What We Can Learn from the Life of Charles Dickens

By Marsha Perry, Publisher of CharlesDickensInfo.com

Last Updated on July 9, 2020

Sometimes people ask how I came to make a site devoted to the life of Charles Dickens. 

After reading about his life I was struck by the fact that from a very early age, Charles Dickens knew he wanted to be a gentleman. Unfortunately, the odds weren’t in his favor.

Sketch of Charles Dickens in 1842

Sketch of Charles Dickens in 1842 (Small image on the bottom left is his sister, Fanny)

His family was constantly on the edge of financial and social disaster.

They did have some limited funds put aside to send one of their children to a university or academy.

Mr. and Mrs. John Dickens considered the talents and qualifications of all their children. They wanted to use the money earmarked for education where it would do the most good.

It was as if they were placing all their bets on one child.

Charles was not that child.

Fanny Dickens

Fanny Dickens around 1842

His parents chose to send their daughter, Fanny, to school. She had a talent for music and was sent to an academy.

Not long after that Charles was sent to work at the blacking factory.  It was the darkest time of his life.  It seemed as if everything was against him.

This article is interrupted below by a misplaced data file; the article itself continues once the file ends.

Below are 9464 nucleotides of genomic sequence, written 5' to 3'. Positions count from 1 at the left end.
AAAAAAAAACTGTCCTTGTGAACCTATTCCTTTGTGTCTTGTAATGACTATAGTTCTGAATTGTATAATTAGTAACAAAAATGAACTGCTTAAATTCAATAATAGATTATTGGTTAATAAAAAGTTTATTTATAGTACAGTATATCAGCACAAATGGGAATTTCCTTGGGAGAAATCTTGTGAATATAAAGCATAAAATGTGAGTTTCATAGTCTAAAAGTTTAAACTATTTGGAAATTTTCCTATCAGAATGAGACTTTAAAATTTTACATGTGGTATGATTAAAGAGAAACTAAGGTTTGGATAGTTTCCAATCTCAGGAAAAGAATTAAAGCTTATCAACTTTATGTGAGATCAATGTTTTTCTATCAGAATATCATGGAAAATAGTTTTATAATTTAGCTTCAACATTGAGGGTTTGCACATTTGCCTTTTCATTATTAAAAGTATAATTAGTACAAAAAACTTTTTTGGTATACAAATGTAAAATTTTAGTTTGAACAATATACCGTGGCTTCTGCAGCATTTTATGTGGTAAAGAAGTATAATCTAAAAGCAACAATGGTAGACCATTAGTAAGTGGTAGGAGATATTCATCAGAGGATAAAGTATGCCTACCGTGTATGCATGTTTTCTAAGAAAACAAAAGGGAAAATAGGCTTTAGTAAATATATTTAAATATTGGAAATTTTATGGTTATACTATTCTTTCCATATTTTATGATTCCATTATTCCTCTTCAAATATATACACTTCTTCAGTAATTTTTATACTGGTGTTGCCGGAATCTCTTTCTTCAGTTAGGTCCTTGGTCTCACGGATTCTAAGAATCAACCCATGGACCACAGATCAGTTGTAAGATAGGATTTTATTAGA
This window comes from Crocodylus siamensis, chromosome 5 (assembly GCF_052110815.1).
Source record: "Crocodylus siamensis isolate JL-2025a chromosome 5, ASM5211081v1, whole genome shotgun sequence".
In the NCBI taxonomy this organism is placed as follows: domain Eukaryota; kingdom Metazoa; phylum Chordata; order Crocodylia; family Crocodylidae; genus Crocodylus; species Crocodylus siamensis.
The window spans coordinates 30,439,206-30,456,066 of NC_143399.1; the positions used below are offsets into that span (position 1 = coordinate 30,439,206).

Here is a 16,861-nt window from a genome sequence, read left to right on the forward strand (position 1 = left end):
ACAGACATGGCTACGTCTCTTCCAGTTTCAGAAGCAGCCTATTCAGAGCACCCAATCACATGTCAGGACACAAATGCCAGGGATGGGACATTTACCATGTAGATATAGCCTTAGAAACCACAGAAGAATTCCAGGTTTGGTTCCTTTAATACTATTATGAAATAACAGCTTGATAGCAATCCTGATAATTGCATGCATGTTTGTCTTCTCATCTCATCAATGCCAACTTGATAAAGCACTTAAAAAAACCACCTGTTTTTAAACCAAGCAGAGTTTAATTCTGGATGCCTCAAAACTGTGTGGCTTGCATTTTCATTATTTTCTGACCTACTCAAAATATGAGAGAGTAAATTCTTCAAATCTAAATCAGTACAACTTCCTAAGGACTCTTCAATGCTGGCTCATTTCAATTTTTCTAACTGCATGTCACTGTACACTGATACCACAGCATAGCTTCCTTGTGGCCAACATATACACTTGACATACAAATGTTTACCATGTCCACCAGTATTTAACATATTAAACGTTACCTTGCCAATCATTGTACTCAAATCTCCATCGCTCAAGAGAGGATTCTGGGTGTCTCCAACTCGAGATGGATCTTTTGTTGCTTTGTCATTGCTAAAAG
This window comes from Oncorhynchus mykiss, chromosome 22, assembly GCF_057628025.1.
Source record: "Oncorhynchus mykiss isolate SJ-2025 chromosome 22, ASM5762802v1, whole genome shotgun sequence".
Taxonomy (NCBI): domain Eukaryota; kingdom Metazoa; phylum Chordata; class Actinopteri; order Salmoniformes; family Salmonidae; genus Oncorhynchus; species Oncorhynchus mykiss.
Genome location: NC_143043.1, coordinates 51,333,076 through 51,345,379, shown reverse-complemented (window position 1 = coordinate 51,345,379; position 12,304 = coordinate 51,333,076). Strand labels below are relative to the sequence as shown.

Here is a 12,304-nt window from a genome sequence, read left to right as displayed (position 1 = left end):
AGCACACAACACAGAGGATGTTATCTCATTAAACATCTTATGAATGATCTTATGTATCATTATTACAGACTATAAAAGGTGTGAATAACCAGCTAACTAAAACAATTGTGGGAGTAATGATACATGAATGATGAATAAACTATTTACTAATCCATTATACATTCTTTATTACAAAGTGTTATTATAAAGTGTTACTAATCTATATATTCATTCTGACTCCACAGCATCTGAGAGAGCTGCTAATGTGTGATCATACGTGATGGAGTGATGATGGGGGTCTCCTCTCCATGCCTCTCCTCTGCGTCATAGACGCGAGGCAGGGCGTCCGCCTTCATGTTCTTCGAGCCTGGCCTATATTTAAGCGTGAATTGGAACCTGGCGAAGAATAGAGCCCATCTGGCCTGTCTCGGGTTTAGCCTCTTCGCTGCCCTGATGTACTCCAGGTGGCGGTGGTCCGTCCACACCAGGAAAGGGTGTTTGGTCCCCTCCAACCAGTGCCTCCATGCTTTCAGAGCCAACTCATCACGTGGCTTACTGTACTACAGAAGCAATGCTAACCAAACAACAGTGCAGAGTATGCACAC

However, Charles Dickens had talent, and more importantly, he had the desire and drive to succeed.  He had a dream and a strong belief in himself.

As a consequence, Charles Dickens worked hard to make his dream life into reality.

Gad's Hill Place

Gad’s Hill Place – When Dickens was young he was told that if he “were to be very persevering and work very hard” he might one day live in this beautiful house. He did! Dickens bought the house in 1856.

His drive was a double-edged sword. The force of will that enabled him to succeed sometimes prevented him from taking an honest look at his own life.

He was stubborn and sometimes quick-tempered. He often blamed others for the problems that he himself caused.

And yet, how many of us have tried for a day or even an hour to let the spirit of Christmas live in our heart.

At the end of the day, a study of the life of Charles Dickens has taught me several things. 

Perfection is not a qualification for or the measure of success.  Secondly,  no person or set of circumstances can define us.  We are defined by what we do.    

The complete works of Charles Dickens

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